A national festival to promote Muslim culture which is being partly funded by the government has refused to stage an event designed to highlight the lives and experiences of gays and lesbians…Promotional publicity states that the festival will feature the “diversity and plurality” of Muslim cultures, but gay Muslims say they have been refused permission to present an event.
Well of course they have. They’re not plural, you see. They’re not diverse. They don’t fit in, they don’t match up, they don’t belong. How can … Read the rest
Well this came as a shock. How had I managed to miss it until now? And is there never going to be an end to this kind of nonsense?
The State Board of Education, California, is currently engaged in approving the history/social science textbooks for grades six to eight in schools, an exercise undertaken periodically. The Hindu Education Foundation and the Vedic Foundation (based in the U.S.) have used the occasion to push through “corrections” in the textbooks approved. Shiva Bajpai, who constituted the one-member ad hoc committee set up by the Board, succeeded in getting virtually all the changes requested by these organisations incorporated into the textbooks. Professor Emeritus at California State University, Northridge, and a Hindutva-leaning adviser
Research suggests selectivity in school admissions would increase social segregation.… Read the rest
‘I wanted a chance at a life where I could shape my own future.’… Read the rest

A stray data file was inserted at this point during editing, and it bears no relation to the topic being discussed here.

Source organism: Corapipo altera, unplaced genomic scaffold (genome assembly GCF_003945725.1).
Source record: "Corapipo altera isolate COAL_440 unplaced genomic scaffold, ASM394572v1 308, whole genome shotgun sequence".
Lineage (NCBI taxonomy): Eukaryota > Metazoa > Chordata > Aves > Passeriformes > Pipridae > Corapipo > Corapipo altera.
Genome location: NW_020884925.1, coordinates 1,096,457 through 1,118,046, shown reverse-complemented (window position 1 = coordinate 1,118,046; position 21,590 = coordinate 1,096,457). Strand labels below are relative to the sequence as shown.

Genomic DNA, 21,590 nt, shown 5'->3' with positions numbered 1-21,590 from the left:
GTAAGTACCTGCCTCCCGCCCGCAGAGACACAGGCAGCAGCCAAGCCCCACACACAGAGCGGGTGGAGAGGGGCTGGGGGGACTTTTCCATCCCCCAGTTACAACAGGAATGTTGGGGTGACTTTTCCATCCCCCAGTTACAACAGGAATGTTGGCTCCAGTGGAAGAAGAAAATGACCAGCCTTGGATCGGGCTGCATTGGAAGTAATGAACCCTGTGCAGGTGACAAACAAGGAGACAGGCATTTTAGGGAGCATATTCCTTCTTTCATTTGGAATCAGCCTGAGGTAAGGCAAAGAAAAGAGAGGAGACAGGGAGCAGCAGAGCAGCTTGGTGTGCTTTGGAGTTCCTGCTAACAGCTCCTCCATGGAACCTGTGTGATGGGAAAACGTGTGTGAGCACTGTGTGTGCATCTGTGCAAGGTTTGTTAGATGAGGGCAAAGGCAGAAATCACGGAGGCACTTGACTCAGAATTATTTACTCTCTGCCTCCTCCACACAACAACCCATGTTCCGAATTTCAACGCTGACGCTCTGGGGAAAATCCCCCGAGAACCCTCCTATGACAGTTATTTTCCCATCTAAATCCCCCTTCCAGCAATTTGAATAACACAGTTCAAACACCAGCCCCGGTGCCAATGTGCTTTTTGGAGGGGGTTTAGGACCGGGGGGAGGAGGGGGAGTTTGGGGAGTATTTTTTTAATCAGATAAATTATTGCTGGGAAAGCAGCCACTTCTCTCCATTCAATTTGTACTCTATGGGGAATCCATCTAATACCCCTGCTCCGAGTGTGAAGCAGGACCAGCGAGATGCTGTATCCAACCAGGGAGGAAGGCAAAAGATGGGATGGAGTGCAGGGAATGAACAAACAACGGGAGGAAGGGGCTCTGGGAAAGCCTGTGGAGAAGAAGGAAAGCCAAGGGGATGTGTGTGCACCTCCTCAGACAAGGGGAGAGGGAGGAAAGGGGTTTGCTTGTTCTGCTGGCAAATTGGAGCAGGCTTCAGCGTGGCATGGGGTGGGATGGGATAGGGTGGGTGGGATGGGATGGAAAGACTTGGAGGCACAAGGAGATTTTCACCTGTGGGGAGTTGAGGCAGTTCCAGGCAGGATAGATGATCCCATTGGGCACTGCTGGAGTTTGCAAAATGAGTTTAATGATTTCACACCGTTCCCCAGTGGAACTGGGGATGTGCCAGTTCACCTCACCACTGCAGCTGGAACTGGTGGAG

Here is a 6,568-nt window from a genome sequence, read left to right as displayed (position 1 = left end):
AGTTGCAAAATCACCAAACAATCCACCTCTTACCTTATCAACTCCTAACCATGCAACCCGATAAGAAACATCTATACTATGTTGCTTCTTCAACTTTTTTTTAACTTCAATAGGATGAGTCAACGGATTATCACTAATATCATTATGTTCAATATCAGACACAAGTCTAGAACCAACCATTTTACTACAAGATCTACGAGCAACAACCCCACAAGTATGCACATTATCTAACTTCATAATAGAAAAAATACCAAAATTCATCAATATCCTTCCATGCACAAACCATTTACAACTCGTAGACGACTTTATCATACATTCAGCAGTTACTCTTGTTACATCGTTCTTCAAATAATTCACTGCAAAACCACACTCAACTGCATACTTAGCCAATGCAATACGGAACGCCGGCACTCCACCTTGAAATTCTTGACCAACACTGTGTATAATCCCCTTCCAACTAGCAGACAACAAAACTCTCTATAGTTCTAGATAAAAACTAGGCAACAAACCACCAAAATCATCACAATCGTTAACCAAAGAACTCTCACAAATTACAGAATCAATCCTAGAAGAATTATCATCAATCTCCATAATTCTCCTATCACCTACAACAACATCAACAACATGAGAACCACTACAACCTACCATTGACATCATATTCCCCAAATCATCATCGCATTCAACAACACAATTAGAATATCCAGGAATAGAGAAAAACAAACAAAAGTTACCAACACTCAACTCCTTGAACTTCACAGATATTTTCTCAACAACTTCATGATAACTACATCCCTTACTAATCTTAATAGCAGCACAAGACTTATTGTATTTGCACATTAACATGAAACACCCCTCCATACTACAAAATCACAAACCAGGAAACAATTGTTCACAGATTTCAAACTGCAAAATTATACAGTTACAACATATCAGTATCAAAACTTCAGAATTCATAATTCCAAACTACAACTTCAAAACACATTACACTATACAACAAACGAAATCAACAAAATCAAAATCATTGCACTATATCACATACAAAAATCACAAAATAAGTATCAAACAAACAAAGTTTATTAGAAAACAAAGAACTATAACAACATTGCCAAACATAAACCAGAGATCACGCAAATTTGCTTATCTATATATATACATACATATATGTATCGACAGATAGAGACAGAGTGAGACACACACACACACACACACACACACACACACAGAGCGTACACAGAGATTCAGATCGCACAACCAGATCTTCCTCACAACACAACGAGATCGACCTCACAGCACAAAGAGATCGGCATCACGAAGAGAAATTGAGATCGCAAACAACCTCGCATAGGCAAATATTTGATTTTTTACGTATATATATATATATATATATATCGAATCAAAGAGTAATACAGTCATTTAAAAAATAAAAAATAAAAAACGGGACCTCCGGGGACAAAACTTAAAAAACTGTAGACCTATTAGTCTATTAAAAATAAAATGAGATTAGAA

‘In Kristeva’s view, clarity and direct logic are not a sought-after value.’… Read the rest
Director says festival is non-ideological and non-political and non-sectarian. Eh?… Read the rest
Repetition of recent attempts in India to inject sectarian doctrines into history books.… Read the rest
Disagreeing over revisions to history textbooks.… Read the rest
Stewart gave us a report on seeing Salman Rushdie at a reading on Friday, and I thought I would make it more visible. Hit it, Stewart:
He had a few nice obvious laugh lines like his reply to the question as to why he now lives in the States: “Well, you know, of course the real reason is I’m an enormous fan of George W.Bush.” Also, a somewhat unnecessary disclaimer that got the reaction he expected: “Let’s just be clear: I’m not in favour of Islamic terrorism. I mean, in case there was any doubt about that, that’s not my view.”
He mentioned his grandmother being “scary” and followed up with: “And my grandfather was the opposite. My grandfather was … Read the rest
Norm quoted a question the other day that I’ve been thinking about on and offishly. It’s from a theologian or professor of ‘divinity’ (wot?) called Keith Ward (who wrote a presumptuous godbothering book called ‘God is Better Than Science’ or some such thing which I’ve read and disliked very much). He wonders why Richard Dawkins can ‘only see the bad in religion’. (He means ‘see only the bad,’ but never mind). That’s what I’ve been pondering, as a general question, not a specifically Dawkins-directed question. Why do some atheists ‘see only the bad’ in religion? Or, at least, why do we (because I’m one, although I do in fact sometimes note what one could call ‘the good’ or at least … Read the rest